The Challenge of Late Season Geese

March 24, 2009 by  

By Jason Phillips

It was just after 5:00 on an early November afternoon as I watched the sun set in the western sky. It was a particularly spectacular sunset unfortunately I was watching it from the window at work instead of while out scouting for geese. Luckily, my hunting buddies were able to go scouting. It was killing me not being out there, but with the early sunset I couldn’t get off of work in time to scout. As I watched the sunset it was difficult for my mind not to drift to the thought of fields full of geese. I finally got the call that I had been waiting for, “We found a field full of geese but…!”

As my buddy gave me the details on the field I soon realized that we would have to adjust our game plan for these late season birds. We planned on meeting at 8:00 the next morning. It seems a bit late, especially since we had about an hour drive to the field we were planning on hunting. However, with the frigid temperatures these birds were only feeding once a day and not leaving the roost until about 11:00am.

We were set up in the field by about 10:00 the next morning. Then we waited…nothing…another hour passed….still nothing. We wondered if the birds were ever going to come. The temperatures had dipped down to the single digits overnight and it appeared to have an impact on the feeding ritual they had been following throughout the previous week. We had driven by the roost on the way to the field so we knew that the birds were still around, but we were still getting a little bit nervous. How long would it be before the geese left the roost?

Although we could not see the roost itself, we were close enough to see if birds left where they were sitting. Finally, we saw some action stirring in that direction. A lone goose had taken flight and was headed in our direction, with a strong wind behind him the goose was on us before we knew it. A few clucks and the goose banked and dropped into our decoys with feet down. Another lone goose followed the same path and before we knew it we had two geese. We were feeling confident as every goose that had left the roost to this point had worked perfectly, even though they were only loners.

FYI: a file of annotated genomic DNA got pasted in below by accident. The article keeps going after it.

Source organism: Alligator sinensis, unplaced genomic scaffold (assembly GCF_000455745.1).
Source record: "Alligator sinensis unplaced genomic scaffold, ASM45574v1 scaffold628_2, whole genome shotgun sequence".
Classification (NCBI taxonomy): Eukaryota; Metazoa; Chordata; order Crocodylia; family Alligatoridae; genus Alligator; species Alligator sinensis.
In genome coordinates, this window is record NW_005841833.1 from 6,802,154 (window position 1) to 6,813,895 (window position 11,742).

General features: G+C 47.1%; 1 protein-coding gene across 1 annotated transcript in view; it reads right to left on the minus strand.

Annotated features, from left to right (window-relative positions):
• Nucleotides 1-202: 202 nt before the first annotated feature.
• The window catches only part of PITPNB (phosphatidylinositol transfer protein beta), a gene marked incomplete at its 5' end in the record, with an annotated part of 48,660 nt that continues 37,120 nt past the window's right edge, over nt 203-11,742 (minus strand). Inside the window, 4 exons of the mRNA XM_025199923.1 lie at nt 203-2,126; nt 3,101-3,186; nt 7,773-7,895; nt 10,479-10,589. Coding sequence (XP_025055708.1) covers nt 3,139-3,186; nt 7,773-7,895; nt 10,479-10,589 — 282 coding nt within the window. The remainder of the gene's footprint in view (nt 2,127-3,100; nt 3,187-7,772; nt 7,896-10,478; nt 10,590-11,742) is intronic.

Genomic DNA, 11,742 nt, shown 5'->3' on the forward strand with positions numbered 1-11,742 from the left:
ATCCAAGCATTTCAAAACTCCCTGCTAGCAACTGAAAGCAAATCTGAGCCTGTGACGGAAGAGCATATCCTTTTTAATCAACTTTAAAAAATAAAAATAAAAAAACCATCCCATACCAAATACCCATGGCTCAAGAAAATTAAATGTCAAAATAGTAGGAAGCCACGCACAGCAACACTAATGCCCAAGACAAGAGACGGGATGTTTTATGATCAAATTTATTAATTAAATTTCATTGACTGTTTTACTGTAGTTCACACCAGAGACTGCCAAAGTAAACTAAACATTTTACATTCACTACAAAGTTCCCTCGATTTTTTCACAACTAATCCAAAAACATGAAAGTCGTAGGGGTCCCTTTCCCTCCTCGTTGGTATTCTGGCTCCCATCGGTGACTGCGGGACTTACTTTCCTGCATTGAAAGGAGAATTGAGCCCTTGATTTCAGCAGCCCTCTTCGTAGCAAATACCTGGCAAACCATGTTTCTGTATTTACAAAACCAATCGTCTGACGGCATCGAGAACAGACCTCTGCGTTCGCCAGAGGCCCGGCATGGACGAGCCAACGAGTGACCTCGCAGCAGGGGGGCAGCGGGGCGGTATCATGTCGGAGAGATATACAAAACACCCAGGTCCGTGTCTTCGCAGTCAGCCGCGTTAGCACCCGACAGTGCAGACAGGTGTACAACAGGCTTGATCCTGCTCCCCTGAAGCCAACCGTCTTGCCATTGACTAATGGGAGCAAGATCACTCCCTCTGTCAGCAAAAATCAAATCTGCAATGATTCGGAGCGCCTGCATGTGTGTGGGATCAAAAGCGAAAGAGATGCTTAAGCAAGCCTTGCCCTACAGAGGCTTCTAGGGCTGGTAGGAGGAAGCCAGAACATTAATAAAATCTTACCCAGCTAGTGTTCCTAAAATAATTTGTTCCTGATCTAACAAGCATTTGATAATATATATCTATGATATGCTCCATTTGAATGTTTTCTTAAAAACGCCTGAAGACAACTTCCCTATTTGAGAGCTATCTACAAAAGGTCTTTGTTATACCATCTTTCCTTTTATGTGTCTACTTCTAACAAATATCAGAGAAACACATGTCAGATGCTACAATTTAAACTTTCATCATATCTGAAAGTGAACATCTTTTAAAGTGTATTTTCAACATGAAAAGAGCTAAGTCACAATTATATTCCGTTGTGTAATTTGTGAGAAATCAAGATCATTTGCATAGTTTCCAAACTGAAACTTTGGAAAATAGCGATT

There were only three of us, so we thought that this would be over very quickly. But another 30 minutes passed with no action in the direction where the geese were sitting. Finally, another single was headed in our direction and dropped into the decoys. We had another goose. We had fired 3 shots and had 3 geese this was looking like a gentleman’s hunt. The action on the roost was finally starting to heat up as strings of birds were beginning to take flight. From our vantage point it looked like they were leaving the roost and headed in our direction but before they reached their cruising altitude they began to drop into the corn field right next to the roost. Group after group appeared to follow this same pattern. We watched what looked like the entire roost following this same trend.

It looked like it was all over. We talked about it and decided to cut our losses and pick up the decoys. I stayed and picked up the decoys while my two hunting partners headed to get the vehicles. We were just starting to load the decoys in the back of the pickup, when the geese started to get up and head towards our field. The question…pick up the decoys and get out of the field as quickly as possible or get the decoys spread back up and do some more hunting. We thought that it may be too late and didn’t want to ruin a good field, but decided that if we got the vehicles out of the field we wouldn’t affect the birds. I worked feverishly to get the spread assembled again as the other members of the hunting party got the vehicles out of the field.

Within a few minutes, the spread was reassembled and the vehicles were out of the field. The birds were heading our way in string after string. The roost was basically straight south of us and the wind was strong out of the south. Almost every string of geese flew directly over our blinds. With snow on the ground we had our blinds covered in bed sheets, corn stalks and some Christmas tree flocking. We blended in very well, unfortunately when birds fly directly over you from behind even the most well hidden blind really sticks out. Once the birds flew over our blinds it was all but over. Although all the birds did bank out in front of the decoys they all slipped off about 300 yards from our spread, landing in the field next to the one we were set up in.

During a break in the fly-overs we turned our blinds to face the direction the birds were coming from. That seemed to do the trick, the birds flew over us and now unaware of our presence began to work the decoys. Almost immediately after we turned our blinds a group of 7 geese committed to the spread. The blind adjustment paid off. We then picked up a few more singles.

Finally, at about 2:00 in the afternoon we had our birds and were ready to pick up. The day in the decoys really demonstrated the challenge and rewards of hunting late season geese.